By Marissa Acey, MA, 2018
The semester is over! Finals are finished! We can all finally take a breath of relief. What a whirlwind, right? I know I am definitely looking forward to some relaxing nights cuddled up by the fire with a good book. Whether you’re heading home to visit family, staying in the city for a Florentine holiday, or you’re taking the opportunity to travel, there is a book out there for you!
Here are some suggestions for a Winter break companion that will remind you of your Fall semester in Italy. Check ‘em out and escape into another world (when you aren’t taking advantage of sleeping in)!
Invisible Cities by Italo Calvino
Italo Calvino was, and still is, one of the most celebrated Italian writers of the 20th century. His post-modern, magical realism books give you just the right amount of fantasy and wackiness to pull you out of your reality. Invisible Cities is one of his most popular books and it is a great companion for all you world travelers out there! In this beautifully written novel, Marco Polo recounts to Kublai Khan the fantastic urban landscapes that he comes across on his travels. Fragmentary and poetic, you’ll wonder if these are real places he describes or figments of his imagination. Either way, it is a wonderfully wild ride and will make you look at your many journeys in a brand new light.
The Passion of Artemisia by Susan Vreeland
For all you art lovers out there, look no further than Susan Vreeland’s The Passion of Artemisia. In this fictionalized account of the celebrated Baroque painter, Artemisia Gentileschi travels throughout Italy from Rome to Florence to Naples, creating her famous masterpieces along the way. Taken from real events, and even closely following the accurate trial transcript of her infamous rape in the early 17th century, you’ll feel closer than ever to one of the most celebrated woman painters of all time. Even if you don’t pick up this novel, check out her masterpiece, ‘Judith Slaying Holofernes’ in the Uffizi gallery before your flight home!
Under the Tuscan Sun by Frances Mayes
I have to admit – I haven’t read this book yet! But of course, like many of you, I have seen the iconic movie starring the great Diane Lane. The rolling hills of the Tuscan countryside in the warm glow of summer will make you forget how cold it is outside. If you have been hiding under a rock somewhere and have never heard of the book or movie, pick this book up if you are interested in villa restoration, good cooking, and, of course, whirlwind romance.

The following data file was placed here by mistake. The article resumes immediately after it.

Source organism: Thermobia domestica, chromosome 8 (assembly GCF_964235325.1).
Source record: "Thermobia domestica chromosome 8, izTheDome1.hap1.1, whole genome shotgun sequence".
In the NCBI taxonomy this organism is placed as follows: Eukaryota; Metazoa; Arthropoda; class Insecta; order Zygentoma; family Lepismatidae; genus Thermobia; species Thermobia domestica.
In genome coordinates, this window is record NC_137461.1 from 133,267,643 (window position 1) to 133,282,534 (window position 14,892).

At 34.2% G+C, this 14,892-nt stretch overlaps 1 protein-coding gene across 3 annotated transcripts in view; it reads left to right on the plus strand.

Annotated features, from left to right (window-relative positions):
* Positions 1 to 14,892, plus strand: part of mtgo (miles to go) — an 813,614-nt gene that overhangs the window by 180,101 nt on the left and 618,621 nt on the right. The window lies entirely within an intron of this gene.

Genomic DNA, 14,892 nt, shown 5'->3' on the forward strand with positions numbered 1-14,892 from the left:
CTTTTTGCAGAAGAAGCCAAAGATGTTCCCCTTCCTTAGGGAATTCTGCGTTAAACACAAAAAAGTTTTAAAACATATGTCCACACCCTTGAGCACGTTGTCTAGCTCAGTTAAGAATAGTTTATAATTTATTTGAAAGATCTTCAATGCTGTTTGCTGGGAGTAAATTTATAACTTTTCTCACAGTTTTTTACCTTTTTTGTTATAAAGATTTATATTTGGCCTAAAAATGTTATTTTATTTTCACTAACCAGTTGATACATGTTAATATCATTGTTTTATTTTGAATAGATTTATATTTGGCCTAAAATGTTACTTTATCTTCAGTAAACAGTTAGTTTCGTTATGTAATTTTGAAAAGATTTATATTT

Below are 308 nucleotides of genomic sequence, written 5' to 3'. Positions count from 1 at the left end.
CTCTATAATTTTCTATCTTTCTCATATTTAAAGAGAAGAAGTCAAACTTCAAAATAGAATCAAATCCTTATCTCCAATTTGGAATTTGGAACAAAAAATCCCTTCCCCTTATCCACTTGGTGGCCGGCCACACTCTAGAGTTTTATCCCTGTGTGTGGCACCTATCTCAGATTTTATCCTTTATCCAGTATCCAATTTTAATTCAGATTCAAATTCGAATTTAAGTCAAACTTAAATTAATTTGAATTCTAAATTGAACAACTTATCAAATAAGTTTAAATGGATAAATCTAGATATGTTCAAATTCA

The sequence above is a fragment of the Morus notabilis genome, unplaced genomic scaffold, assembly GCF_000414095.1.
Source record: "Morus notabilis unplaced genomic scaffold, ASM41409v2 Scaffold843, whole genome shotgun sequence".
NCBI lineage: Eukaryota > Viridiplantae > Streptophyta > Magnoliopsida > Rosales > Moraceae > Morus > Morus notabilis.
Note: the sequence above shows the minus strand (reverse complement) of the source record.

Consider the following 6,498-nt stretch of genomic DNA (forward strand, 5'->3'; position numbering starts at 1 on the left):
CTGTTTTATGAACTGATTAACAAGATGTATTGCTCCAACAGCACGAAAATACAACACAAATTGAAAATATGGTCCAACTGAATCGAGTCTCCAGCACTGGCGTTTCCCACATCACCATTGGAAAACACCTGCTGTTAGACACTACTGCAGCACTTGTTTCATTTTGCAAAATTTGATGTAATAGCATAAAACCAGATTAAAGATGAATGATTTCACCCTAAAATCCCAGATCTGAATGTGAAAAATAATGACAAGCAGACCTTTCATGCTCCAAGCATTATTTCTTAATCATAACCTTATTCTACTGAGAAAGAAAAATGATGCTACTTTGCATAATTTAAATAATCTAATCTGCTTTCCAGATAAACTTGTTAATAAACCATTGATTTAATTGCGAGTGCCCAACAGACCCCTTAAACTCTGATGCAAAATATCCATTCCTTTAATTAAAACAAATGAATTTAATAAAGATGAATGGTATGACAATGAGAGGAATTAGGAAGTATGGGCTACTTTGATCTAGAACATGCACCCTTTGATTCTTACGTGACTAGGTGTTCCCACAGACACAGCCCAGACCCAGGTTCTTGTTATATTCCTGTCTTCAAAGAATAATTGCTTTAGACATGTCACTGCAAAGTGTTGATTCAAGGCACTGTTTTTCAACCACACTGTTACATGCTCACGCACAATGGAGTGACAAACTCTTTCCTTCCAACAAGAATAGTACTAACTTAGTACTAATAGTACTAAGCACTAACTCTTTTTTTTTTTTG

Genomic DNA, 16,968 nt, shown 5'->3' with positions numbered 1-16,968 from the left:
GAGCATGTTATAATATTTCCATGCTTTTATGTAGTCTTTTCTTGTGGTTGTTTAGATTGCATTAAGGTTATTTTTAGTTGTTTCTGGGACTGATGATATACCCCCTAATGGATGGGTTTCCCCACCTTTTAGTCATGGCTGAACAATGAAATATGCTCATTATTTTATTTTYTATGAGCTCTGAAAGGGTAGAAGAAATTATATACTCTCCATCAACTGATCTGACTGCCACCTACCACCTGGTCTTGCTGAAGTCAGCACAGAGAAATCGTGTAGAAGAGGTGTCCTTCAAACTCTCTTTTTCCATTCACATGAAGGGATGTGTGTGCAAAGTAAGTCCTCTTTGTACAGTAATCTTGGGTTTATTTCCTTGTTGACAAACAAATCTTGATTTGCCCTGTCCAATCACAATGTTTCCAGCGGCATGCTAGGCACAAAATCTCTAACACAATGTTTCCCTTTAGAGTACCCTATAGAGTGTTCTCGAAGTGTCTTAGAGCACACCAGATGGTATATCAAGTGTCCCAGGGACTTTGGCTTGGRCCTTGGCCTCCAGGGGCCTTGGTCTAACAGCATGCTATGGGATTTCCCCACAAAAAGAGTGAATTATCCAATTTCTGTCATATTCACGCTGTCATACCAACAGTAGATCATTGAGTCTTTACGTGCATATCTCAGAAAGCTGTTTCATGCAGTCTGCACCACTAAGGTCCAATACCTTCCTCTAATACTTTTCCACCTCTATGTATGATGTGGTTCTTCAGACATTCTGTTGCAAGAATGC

How to Be Both by Ali Smith
Uh, I love this book. I recommend it to almost everyone I talk to, so forgive me if I’ve already gushed about Ali Smith and her wonderful dual-narrative novel that takes place in both modern-day America and Renaissance-era Ferrara. It is a beautiful exploration into how art affects us in different ways and the complications of the human spirit. It has love, it has loss, and the prose pulls you in and keeps you coming back for more, even if it is way past your bedtime. Also, here’s my favorite part:
“Who says stories reach everybody in the same order? This novel can be read in two ways and this book provides you with both. In half of all printed editions of the novel the narrative EYES comes before CAMERA. In the other half of printed editions the narrative CAMERA precedes EYES. The narratives are exactly the same in both versions, just in a different order.” – Goodreads
How cool is that?! I’m currently rereading it in the opposite order that I first read it to have a whole new experience of the novel. It is still just as good. Please, do yourself a favor and read it now.
The Name of the Rose by Umberto Eco
Here is another favorite, a book that I devoured during the most busy part of this past semester even though I had so much to do – I couldn’t put it down! Umberto Eco is another celebrated Italian writer and this is his first, and most well-known, novel. Now, stay with me here – a 14th century monastic murder mystery set in Northern Italy that wonderfully explores the medieval Inquisition era with intrigue and close historical accuracy. If I didn’t lose you at the premise, let me throw in a Sherlock Holmes-like monk, baffling murders, and a mysterious labyrinthine library. Still not sold? There’s a movie version starring Sean Connery, though I have to say as most people do, the book is way better than the movie.
Inferno by Dan Brown
I couldn’t write a list of Italy-themed books without Dan Brown! Okay, so this is another one that I haven’t read myself, but I did enjoy ‘The Da Vinci Code’ and this follows the same protagonist and structure with an added bonus – it’s set in Florence this time around. Follow Robert Langdon on a wild ride through the city you’ve been calling home for the past few months and see if you can solve the mystery before he does.
I hope these suggestions will keep you company this holiday season, or at least give you some ideas for other books you’d love to pick up! I know I’ll be enjoying my Peggy Guggenheim biography and will try and finally tackle the audiobook of George Saunders’ ‘Lincoln in the Bardo’, the winner of last year’s Man Booker Prize.
P.S. Don’t forget to visit your local bookstore! I’m a big fan of Paperback Exchange here in the city, where you can even sell back your books for credit.
Happy holidays and happy reading!